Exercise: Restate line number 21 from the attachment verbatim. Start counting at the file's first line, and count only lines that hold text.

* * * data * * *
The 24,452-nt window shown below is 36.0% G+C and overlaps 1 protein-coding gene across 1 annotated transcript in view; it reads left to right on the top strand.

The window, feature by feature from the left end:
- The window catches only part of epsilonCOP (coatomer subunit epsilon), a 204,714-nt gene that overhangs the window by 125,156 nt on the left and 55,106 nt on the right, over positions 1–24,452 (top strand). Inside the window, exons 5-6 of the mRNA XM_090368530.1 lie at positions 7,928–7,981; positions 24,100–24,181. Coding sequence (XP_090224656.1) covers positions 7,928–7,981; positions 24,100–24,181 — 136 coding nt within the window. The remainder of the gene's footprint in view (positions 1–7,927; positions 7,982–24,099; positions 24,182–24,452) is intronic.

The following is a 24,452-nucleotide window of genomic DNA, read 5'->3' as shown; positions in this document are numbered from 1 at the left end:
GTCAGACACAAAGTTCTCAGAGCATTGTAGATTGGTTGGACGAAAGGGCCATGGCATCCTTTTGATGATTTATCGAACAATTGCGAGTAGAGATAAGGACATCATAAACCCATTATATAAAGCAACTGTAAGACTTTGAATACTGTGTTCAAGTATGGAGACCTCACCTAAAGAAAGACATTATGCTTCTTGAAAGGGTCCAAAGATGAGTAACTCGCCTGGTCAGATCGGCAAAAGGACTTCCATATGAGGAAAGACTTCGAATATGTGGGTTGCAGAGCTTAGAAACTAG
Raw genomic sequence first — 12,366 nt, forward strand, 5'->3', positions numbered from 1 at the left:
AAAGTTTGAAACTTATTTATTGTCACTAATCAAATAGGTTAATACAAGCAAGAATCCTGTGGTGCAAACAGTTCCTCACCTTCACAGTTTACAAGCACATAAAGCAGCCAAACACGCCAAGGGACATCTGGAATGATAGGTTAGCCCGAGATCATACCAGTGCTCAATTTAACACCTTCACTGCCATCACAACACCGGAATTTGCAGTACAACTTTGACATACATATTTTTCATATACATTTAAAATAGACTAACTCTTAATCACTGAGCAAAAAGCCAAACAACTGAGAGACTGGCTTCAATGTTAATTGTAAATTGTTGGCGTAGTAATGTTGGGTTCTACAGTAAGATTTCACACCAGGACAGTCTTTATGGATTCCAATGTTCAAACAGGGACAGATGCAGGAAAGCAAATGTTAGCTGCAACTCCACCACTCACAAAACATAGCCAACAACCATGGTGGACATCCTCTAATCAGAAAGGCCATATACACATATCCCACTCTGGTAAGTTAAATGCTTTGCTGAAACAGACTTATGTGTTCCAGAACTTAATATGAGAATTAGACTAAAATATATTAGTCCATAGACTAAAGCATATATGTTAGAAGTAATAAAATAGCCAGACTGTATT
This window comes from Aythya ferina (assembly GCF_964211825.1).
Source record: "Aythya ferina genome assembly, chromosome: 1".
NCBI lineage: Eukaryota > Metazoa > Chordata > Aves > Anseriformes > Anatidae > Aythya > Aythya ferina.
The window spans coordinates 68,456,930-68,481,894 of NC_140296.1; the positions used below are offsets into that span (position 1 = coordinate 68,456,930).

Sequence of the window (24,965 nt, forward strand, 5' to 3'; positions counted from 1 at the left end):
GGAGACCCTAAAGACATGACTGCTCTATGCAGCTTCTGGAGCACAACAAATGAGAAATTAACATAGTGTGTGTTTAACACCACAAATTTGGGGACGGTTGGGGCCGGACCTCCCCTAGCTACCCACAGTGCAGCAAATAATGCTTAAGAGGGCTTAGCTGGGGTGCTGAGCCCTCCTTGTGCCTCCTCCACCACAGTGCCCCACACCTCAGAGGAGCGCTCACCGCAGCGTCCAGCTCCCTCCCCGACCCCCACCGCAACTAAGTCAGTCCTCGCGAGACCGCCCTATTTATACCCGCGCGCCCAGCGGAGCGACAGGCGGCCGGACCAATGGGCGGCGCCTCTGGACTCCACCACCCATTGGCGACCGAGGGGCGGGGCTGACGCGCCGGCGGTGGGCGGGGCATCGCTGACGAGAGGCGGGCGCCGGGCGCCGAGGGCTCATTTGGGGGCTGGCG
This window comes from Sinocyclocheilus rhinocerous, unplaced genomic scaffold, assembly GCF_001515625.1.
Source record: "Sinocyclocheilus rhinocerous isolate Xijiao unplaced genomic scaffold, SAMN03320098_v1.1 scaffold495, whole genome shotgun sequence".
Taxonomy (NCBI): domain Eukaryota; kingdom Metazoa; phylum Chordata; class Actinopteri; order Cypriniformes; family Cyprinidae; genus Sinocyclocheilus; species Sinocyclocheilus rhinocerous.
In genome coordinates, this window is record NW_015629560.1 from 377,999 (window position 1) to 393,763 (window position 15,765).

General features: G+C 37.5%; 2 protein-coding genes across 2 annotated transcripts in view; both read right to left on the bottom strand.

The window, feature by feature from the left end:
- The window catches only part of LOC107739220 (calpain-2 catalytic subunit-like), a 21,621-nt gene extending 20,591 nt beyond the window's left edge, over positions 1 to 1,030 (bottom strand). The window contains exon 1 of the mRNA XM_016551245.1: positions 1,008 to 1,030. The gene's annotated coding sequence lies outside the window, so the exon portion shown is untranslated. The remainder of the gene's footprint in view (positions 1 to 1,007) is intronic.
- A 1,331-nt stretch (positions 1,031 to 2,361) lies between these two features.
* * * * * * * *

- A 1,331-nt stretch (positions 1,031 to 2,361) lies between these two features.